Princess LadyBug, who blogs here, works for a non-profit by day, but dreams of being a writer by night. Her favorite authors are Laurell K. Hamilton, Charlaine Harris, and Stephenie Meyer, but her favorite writers are her friends, Cleggy and Cormac, because they inspire her to improve.

The Music of Six Sentences

A Random Sampling of 6S Tunes!

Find more music like this on Six Sentences

Shall we dance? Depends on your taste in music! No matter your taste, you’ll find something to enjoy on the 6S Social Network. Pop, rock, jazz, classical… you name it, we’ve got it! The player above represents a small 20-cut sample of the tunes on the Network, uploaded by Michelle Davis, Kaydi Johnson, Don Pizarro, and many other 6S authors, readers, fans and friends. Just click the play button to sneak a listen & sample a few tunes, and if you like what you hear, stop on by and check out the Network!


Six Sentences can boogie with the best of them.


by Cheryl Chambers

The sweater faded under the light bulb's heat, under the clamor of glasses clinking, shouts, and ripped wrapping. A meteor projected across the sky, a flash of brilliance. It blinded two women standing outside for a cigarette. That was amazing, the one said. Yeah, the other said, but I should have worn the sweater. They threw their butts in the heaped snow, each tiny flame extinguished in a second, leaving wet paper and ashy clumps.


Cheryl Chambers is a poet and fiction writer. She also reads for the flash publication Vestal Review.

Sal and Dean

by Rod Drake

When Sal played Guns N’ Roses’ “Sweet Child O’ Mine” for the 17th time in a row, his roommate Dean lost it. Dean popped the CD out of the CD player and tossed it forcefully out the window of their third-floor apartment. Sal, in shocked response, dumped his bowl of Green Mice ice cream onto Dean’s head. Dean, ice cream dripping down onto his shoulders and pooling in his ears, grabbed the squeeze bottle of McKean’s chocolate syrup from the counter and proceeded to empty it inside Sal’s sweatpants. From there, it was one-upsmanship as played by the Three Stooges, getting ever more inventive and progressively more dangerous. The standoff finally ended when Sal had to drive Dean to the emergency room to get a fork removed.


Rod Drake never had a roommate experience like this, but knows people who have. Check out his longer stories in Fictional Musings, Flashes of Speculation, Flash Forward, MicroHorror and Powder Burn Flash.

The Strange Tale of a Cat Lady

by Mulled Vine

This is the strange tale of a woman who lived alone with 282 cats, her husband having left her after cat number 29. Her house was dark and rambling, with every nook and cranny filled with cats, and if one listened carefully at night one could almost imagine that the house was purring. One stormy night a loud scream was heard and the cat lady was not seen again. Rumors spread like wildfire across the town and it was popularly believed that she had been eaten by the cats. Animal Welfare was called in and arrived with a truck load of cages to collect the starving cats, but found the house to be empty with one exception: a large rat sitting in the middle of dining room. The rat looked up, leered at the intruders and let out a long, satisfied burp.


Mulled Vine shares more of his unique imagination on the 6S Social Network.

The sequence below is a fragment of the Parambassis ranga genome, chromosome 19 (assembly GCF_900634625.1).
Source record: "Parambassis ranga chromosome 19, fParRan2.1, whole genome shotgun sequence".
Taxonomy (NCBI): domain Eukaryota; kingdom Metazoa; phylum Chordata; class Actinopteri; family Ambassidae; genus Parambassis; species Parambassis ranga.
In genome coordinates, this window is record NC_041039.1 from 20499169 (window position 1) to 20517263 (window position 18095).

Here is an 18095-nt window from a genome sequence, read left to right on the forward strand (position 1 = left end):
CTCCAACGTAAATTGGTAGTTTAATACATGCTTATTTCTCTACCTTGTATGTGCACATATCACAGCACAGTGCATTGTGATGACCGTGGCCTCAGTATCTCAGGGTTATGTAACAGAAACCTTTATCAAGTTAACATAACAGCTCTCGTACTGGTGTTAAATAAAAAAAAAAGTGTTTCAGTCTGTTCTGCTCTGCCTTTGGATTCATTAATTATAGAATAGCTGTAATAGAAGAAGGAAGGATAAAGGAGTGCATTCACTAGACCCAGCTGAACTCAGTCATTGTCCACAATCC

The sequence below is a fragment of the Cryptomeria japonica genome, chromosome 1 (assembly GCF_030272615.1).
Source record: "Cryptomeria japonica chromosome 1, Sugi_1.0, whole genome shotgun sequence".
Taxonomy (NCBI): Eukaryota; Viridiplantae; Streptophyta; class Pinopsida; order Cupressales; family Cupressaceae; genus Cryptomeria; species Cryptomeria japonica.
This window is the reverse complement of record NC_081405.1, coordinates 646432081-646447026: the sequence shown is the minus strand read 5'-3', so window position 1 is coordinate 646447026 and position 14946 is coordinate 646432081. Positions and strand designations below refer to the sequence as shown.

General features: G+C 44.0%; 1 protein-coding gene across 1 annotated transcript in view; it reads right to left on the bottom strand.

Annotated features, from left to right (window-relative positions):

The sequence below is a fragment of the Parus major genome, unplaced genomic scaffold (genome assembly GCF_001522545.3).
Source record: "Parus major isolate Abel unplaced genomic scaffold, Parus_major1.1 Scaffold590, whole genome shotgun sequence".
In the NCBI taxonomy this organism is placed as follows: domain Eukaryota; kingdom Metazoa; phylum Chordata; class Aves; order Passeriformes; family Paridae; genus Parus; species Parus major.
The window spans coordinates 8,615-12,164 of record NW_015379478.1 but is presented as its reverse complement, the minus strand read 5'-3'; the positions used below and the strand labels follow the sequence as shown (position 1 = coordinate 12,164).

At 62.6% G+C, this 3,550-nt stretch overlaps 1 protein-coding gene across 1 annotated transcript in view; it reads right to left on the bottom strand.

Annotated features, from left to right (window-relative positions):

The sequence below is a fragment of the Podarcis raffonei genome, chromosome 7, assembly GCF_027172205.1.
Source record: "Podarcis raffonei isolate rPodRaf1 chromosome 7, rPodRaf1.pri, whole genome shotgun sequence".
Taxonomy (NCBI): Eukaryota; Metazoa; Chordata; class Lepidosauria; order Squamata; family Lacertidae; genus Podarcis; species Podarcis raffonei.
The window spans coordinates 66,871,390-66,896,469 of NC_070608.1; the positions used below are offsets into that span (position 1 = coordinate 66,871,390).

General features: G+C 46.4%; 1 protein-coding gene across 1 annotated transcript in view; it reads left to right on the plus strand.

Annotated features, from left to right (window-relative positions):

Hand Crafted Reflection

by Michael Garcia

He stood at the door. The keys were at the end of the hallway, resting on the aqua blue marble table that his grandfather had given him from Granada. He had heard the story so many times that he could recite it with almost perfect intonation and accent. “Bastardo! Madio stoolit from thad THUG thad hung aroun wid Franco.” He knew it wouldn’t change anything: she was too far gone.


Michael Garcia is a creative trying to deploy his craft within the financial industry. He lives and works in Baltimore.


by Ephraim Steelandt

You're ignoring me, I just know it. There's no way that you just happened to be busy every time I called you and sick every time I visited. How is it that you always have way too much on your plate when I need to talk but others can say Hi to you without getting their heads chewed off? You never answer my e-mails, letters, chats, texts, even birthday cards! You're just pounding the stake deeper and deeper into my aching heart every time you say Goodbye without asking How are you? And it hurts so much more than you'll ever know.


Ephraim Steelandt enjoys the sensation of being paid attention to.


by Adam J. Whitlatch

Her voice is velvet whispers, it sends shivers down my spine. My heart, it skips a beat, at the sound of her approaching feet. She turns the darkest night into the brightest day. She’s absolutely perfect, in every possible way. I live in the gaze of her eyes - deep hazel pools of brilliance. My Jessica.


Adam J. Whitlatch wishes his wife a Happy Birthday today. This Six is made up of various excerpts from the song "Jessica" by Adam's band, Death Stroke. Adam and Jessica live in southeast Iowa with their two sons.

An Unhappy Man

by Nik Perring

January 2009 "Six of the Month" Nominee

School didn't suit him, it was boring, so he left when he was fifteen. He started working in a factory, packing pills, but that didn't suit him either so he resigned and found work at a bakery, but he didn't like it there either. He went on the dole, but the dole didn't suit him, not enough money, nothing to do, so he joined the army. Staying on base didn't suit him but that was fine because before long he was transferred, sent to the front. He liked it there, felt at home, alive, like he was doing something worthwhile, but one day he got in the way of a bullet. The wheelchair they put him in didn't suit him at all.